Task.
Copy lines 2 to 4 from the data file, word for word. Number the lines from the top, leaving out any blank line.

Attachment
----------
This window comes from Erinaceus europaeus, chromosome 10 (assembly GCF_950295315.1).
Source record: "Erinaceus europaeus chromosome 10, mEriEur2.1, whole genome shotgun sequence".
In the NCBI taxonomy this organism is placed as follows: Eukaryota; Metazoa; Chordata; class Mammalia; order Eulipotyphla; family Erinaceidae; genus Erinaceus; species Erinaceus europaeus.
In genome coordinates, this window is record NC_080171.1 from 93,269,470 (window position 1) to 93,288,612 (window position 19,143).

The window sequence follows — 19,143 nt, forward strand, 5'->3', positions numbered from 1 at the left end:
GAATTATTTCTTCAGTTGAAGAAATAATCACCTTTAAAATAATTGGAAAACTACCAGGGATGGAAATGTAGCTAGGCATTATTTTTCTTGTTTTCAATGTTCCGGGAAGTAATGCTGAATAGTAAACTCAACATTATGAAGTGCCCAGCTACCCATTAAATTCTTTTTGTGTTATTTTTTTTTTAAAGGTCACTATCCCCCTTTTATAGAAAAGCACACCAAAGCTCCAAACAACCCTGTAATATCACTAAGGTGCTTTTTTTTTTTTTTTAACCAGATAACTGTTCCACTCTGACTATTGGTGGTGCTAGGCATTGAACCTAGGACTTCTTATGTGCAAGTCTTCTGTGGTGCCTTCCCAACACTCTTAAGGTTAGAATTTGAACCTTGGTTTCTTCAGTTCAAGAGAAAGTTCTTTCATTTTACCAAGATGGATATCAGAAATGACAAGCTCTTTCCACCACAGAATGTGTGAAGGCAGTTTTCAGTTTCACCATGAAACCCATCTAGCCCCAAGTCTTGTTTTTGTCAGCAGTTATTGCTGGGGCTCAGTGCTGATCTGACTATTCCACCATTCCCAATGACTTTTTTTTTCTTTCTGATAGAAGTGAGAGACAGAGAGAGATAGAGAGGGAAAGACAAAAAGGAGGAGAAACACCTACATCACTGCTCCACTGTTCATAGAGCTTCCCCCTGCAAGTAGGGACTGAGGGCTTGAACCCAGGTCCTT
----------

Source record: "Erinaceus europaeus chromosome 10, mEriEur2.1, whole genome shotgun sequence".
In the NCBI taxonomy this organism is placed as follows: Eukaryota; Metazoa; Chordata; class Mammalia; order Eulipotyphla; family Erinaceidae; genus Erinaceus; species Erinaceus europaeus.
In genome coordinates, this window is record NC_080171.1 from 93,269,470 (window position 1) to 93,288,612 (window position 19,143).